Tenant

The tenant is the second most important word when renting an apartment because it emphasizes you. A tenant is an individual who is renting the property. Once you sign a contract, you become a tenant. 

Price range

Only the sky is the limit. That's a perfect saying that describes rent prices these days. You can find an apartment for 1000 dollars or 10000 dollars. So, it's crucial to define your price range – the amount of money you can and are ready to pay for your rent. 

High rise/sky high

People who dream of moving to a big city such as New York or Toronto usually picture living in tall buildings with panoramic windows to the floor that they see in every Hollywood movie. Those are called high risers or sky highs. High rise is a tall apartment building with more than five floors and an elevator. The rental price for apartments in sky high may include using common areas, gym, rooftop, etc.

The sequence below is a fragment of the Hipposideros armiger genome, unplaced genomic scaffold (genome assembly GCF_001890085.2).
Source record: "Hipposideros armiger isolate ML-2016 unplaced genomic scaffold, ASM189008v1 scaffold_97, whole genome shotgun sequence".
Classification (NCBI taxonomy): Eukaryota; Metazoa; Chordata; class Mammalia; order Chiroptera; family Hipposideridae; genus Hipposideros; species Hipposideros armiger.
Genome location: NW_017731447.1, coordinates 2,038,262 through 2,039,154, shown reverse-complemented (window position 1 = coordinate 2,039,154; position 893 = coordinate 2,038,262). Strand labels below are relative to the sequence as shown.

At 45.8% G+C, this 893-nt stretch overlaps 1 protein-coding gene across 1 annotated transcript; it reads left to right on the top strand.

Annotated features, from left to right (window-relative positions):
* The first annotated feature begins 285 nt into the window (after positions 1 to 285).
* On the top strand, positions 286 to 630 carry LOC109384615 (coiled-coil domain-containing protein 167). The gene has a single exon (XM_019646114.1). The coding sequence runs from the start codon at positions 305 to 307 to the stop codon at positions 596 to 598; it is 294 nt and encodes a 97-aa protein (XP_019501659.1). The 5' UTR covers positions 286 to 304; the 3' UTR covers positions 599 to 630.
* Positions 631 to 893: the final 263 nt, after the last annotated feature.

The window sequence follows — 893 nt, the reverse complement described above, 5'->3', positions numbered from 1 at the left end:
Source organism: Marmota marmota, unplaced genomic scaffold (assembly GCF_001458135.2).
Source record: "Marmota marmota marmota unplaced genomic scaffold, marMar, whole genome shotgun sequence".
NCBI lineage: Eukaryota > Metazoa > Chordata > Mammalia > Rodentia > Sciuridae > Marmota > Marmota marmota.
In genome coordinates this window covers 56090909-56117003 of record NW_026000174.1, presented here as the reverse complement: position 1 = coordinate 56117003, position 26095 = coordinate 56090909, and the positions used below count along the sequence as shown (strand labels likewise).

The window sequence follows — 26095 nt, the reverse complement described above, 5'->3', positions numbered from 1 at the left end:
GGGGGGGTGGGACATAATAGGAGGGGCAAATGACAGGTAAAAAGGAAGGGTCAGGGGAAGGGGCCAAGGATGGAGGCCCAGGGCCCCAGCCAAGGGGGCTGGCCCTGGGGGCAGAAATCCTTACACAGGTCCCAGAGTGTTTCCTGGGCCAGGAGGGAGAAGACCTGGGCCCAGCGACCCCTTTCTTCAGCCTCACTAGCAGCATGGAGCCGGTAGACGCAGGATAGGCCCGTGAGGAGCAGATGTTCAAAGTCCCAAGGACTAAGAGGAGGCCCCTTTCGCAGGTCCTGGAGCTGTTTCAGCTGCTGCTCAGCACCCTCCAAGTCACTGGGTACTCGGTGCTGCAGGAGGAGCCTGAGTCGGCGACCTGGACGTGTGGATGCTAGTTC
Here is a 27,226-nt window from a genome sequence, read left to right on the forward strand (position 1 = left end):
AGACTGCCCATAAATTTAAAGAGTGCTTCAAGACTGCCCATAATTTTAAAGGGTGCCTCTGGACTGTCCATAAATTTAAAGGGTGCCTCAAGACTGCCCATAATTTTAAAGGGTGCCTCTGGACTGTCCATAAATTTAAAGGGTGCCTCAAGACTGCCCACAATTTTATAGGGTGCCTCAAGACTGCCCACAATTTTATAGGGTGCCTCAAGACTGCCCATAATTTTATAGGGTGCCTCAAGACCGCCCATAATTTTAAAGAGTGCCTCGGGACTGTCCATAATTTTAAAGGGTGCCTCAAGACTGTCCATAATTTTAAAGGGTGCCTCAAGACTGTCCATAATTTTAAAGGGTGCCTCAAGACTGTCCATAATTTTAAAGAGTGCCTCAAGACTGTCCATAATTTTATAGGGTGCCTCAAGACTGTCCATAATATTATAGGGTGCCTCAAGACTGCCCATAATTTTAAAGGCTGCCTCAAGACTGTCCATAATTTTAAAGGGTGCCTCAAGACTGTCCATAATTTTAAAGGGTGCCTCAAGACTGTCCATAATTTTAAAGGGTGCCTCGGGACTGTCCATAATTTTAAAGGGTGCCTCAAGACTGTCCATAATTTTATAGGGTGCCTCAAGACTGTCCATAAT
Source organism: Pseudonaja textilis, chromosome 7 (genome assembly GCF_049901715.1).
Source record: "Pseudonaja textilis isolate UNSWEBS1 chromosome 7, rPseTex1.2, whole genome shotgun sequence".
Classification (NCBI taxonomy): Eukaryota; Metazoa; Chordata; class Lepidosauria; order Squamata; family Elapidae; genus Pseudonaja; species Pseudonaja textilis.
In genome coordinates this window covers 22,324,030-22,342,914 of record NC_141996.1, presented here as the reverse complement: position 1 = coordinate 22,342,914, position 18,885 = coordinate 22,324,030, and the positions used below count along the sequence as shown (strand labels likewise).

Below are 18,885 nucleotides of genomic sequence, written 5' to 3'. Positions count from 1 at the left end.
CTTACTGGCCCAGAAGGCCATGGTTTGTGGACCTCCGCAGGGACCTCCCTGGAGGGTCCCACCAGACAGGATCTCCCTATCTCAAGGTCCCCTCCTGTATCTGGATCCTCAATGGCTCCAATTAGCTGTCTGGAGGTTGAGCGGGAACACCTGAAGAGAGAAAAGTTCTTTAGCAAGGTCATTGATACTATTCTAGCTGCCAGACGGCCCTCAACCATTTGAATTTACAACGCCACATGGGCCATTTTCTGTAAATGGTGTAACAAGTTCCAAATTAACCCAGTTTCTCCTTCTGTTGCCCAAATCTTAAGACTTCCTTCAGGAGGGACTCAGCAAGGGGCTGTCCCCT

A one-bedroom property

Renting out an apartment, the landlord will describe it as one or two or any other number of bedrooms in English. In Western countries, people don't think about apartments in rooms counting a living room as in eastern countries, for instance. So when they say there are *a number* of bedrooms in the place, they also mean that apartment has a living room usually connected to a kitchen and at least one bathroom. Any additional spaces will always be listed in the advertisement. 

Studio

At the beginning of adulthood, many young people rent a studio - a small apartment for one or two - with one large room for sleeping and living in. Sometimes studios can have separate kitchens, but usually, except for the bathroom, the whole apartment is one united space. 

Furnished/unfurnished